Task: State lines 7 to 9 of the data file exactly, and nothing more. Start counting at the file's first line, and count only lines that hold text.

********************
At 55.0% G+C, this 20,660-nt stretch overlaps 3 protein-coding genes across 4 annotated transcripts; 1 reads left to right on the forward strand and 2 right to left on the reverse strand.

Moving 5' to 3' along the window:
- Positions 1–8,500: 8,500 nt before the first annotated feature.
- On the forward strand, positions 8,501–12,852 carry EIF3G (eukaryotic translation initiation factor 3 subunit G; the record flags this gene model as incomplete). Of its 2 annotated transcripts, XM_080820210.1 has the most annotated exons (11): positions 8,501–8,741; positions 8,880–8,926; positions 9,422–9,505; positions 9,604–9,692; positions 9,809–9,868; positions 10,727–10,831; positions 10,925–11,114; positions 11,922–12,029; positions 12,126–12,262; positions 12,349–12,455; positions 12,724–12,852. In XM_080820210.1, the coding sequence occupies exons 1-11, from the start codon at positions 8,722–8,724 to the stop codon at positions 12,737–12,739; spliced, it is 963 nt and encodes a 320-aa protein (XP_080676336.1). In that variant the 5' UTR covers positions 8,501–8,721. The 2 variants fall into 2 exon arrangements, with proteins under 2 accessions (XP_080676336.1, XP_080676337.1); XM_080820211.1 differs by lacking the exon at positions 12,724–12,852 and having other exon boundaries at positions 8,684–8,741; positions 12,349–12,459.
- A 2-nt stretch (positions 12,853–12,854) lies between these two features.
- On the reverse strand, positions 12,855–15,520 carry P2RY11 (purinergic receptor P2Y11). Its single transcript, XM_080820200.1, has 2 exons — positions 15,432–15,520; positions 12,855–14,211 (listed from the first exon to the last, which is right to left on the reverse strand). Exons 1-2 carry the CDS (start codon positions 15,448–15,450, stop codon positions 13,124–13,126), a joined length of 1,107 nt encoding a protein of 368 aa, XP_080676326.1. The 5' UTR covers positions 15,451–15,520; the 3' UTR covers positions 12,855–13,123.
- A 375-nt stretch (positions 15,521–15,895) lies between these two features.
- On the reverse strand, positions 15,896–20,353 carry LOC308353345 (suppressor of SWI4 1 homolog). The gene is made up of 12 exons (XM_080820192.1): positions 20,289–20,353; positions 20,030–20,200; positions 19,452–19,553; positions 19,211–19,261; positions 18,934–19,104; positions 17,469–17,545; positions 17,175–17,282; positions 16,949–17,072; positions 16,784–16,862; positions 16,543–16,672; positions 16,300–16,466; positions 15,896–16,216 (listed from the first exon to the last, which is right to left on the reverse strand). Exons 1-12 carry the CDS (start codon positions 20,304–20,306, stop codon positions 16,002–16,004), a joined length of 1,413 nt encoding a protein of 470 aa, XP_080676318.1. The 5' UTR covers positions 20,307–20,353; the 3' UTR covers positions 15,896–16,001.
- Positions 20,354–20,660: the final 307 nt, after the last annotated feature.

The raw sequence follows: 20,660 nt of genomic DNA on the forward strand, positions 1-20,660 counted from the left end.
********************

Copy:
- A 375-nt stretch (positions 15,521–15,895) lies between these two features.
- On the reverse strand, positions 15,896–20,353 carry LOC308353345 (suppressor of SWI4 1 homolog). The gene is made up of 12 exons (XM_080820192.1): positions 20,289–20,353; positions 20,030–20,200; positions 19,452–19,553; positions 19,211–19,261; positions 18,934–19,104; positions 17,469–17,545; positions 17,175–17,282; positions 16,949–17,072; positions 16,784–16,862; positions 16,543–16,672; positions 16,300–16,466; positions 15,896–16,216 (listed from the first exon to the last, which is right to left on the reverse strand). Exons 1-12 carry the CDS (start codon positions 20,304–20,306, stop codon positions 16,002–16,004), a joined length of 1,413 nt encoding a protein of 470 aa, XP_080676318.1. The 5' UTR covers positions 20,307–20,353; the 3' UTR covers positions 15,896–16,001.
- Positions 20,354–20,660: the final 307 nt, after the last annotated feature.